If voting is at the heart of the democratic process, activists from the United Church of Christ want to do everything in their power to protect that right and empower voters, instead of creating more obstacles in the process. One such obstacle arose on Tuesday, June 25, when the Supreme Court of the United States struck down part of the landmark Voting Rights Act as unconstitutional, something UCC leaders say could be a hindrance to the democratic process.
"Today's Supreme Court decision upholding a challenge to Section 4 of the Voting Rights Act is a deeply disappointing reversal in the work to ensure a fair and just democratic process for all," said Sandra Sorensen, the director of the UCC's office in Washington, D.C.
"The Voting Rights Act has proven to be one of the most important and effective components of civil rights legislation," Sorensen added. "It is deeply troubling that the Court would act to curb its impact when a robust democracy is needed more than ever."
In the decision, the court ruled that a specific section of the VRA is unconstitutional and cannot be used since the map does not reflect "current conditions" of voter discrimination. The slim majority of the court – via a divisive 5-4 ruling – based the ruling on the fact that Section 4 of the VRA violates the Constitution's guarantee of equality among the states.
The court examined Sections 4 and 5 of the VRA, which was passed in 1965 by Congress to prevent discrimination of voters in parts of the country with a history of voting discrimination. Section 4 lays out a formula that maps which state and local governments have a history of racial bias. The VRA's Section 5 clause required those state and local governments to notify Washington, D.C., to any changes to voting laws.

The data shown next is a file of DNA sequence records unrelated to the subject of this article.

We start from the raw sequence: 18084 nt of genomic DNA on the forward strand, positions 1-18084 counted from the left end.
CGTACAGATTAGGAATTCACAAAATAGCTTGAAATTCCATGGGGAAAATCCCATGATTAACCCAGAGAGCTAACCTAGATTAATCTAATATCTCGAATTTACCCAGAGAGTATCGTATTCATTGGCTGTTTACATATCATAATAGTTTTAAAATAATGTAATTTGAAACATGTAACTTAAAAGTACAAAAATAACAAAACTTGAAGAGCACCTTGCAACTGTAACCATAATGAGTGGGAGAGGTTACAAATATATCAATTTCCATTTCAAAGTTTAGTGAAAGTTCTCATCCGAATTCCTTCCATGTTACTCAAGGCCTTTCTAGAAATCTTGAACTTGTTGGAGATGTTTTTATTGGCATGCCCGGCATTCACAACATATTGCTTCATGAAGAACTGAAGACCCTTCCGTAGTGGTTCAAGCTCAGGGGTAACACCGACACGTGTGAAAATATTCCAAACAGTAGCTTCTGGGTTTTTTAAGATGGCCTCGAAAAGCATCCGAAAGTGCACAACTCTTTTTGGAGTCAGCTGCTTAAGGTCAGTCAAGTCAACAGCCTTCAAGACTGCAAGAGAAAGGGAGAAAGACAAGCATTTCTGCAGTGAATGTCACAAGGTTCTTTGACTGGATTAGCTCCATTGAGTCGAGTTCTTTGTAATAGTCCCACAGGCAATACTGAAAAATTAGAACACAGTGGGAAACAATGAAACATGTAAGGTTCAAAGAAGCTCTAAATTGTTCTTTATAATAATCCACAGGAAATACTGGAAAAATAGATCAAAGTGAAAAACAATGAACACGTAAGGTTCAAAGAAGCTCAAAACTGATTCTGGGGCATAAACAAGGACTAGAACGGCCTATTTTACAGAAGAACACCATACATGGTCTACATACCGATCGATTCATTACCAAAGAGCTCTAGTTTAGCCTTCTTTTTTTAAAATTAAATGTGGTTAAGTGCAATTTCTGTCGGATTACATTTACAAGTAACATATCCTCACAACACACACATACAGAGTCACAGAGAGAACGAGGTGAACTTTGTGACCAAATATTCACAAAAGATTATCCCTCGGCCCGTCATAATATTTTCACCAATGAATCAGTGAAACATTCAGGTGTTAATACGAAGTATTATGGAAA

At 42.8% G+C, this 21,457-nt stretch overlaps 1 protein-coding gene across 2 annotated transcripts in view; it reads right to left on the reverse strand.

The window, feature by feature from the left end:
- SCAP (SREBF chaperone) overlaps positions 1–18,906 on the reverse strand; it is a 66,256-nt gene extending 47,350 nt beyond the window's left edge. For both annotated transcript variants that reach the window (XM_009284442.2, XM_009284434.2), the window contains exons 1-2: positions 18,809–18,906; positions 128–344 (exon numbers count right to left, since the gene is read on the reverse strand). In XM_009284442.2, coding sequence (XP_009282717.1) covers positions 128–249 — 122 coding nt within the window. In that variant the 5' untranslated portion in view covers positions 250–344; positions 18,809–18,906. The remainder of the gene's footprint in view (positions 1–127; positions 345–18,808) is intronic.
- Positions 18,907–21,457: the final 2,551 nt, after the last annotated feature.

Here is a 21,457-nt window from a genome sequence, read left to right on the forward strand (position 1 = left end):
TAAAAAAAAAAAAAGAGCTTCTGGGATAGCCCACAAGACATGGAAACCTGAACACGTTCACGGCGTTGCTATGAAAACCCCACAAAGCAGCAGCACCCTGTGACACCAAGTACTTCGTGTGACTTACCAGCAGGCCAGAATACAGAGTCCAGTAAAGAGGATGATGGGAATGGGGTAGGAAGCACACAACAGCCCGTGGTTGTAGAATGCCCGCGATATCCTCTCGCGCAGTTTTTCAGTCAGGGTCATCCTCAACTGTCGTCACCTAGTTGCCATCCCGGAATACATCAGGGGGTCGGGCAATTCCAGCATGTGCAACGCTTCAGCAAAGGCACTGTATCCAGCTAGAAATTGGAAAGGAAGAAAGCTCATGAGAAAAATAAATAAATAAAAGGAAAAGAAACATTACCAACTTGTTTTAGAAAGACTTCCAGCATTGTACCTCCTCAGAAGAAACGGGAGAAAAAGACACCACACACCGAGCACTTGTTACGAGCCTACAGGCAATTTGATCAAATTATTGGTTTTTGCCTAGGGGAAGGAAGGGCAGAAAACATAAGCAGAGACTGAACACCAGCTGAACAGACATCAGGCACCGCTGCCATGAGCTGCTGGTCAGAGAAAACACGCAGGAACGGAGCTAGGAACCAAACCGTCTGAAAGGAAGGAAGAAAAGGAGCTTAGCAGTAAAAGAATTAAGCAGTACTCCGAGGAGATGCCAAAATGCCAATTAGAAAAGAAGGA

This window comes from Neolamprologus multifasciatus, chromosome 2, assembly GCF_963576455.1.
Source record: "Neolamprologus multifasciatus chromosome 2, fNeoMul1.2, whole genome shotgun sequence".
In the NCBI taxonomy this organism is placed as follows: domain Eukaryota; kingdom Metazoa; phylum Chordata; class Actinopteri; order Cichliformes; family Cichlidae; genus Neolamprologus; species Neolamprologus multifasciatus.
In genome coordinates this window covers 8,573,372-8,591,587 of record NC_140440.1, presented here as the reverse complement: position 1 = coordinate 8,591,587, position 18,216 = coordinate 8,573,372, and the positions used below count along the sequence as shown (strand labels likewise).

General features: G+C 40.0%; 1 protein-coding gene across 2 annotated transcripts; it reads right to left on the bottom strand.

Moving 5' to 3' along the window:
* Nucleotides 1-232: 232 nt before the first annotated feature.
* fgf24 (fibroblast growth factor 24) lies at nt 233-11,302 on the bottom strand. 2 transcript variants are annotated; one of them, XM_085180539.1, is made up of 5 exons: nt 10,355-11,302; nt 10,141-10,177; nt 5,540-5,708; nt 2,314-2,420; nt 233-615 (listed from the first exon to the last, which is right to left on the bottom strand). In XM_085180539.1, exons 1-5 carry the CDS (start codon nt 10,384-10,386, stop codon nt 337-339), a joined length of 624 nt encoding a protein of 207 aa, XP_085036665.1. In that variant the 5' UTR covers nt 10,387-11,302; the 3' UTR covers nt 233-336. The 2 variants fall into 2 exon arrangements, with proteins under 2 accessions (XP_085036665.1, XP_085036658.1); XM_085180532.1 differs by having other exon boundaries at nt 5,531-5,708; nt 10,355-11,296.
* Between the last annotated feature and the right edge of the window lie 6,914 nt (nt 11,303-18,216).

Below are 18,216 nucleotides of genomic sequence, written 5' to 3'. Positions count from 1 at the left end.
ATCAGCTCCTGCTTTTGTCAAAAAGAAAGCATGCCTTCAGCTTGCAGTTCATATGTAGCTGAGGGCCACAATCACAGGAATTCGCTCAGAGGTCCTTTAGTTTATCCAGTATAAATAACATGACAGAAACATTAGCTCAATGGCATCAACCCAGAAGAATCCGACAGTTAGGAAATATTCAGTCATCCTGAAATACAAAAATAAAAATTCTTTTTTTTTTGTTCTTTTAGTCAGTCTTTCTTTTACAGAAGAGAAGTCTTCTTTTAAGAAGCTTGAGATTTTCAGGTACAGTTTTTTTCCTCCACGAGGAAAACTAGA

Proponents of the ruling claimed that parts of the Voting Rights Act are no longer necessary because of the progress made in addressing discriminatory voting practices. Sorensen counters that point by saying that the work is far from over.
Though the court didn't strike down the law entirely, it became significantly crippled. Although Section 5 remains constitutional, it is ineffective unless Congress can develop a new formula to map which parts of the country to which it pertains.
"Now is certainly not the time to curb essential voting rights protections under the law," Sorensen said. "We need look back no further than the 2012 election cycle to see that serious threats to voting rights continue. Indeed, the last two years saw the greatest rollback in voting rights in over 100 years – in the form of strict voter identification requirements, restrictions in the voter registration process, and limits on the availability of early voting. Long waits in lines at the polls, voting machine breakdowns and threats of voter intimidation during Election Day 2012 are evidence that the work for voting rights is as important as ever."
The UCC's General Synod has long supported voting rights and addressing obstacles to participation in the electoral process within the broader context of the civil rights struggle. The General Synod witness around voting rights is grounded in the understanding that justice cannot be achieved unless the rules governing the democratic process are fair to all.
Sorensen said that "for years UCC members have spoken out on the importance of the right to vote, and have advocated for the protection of that essential right, through the Our Faith Our Vote campaign."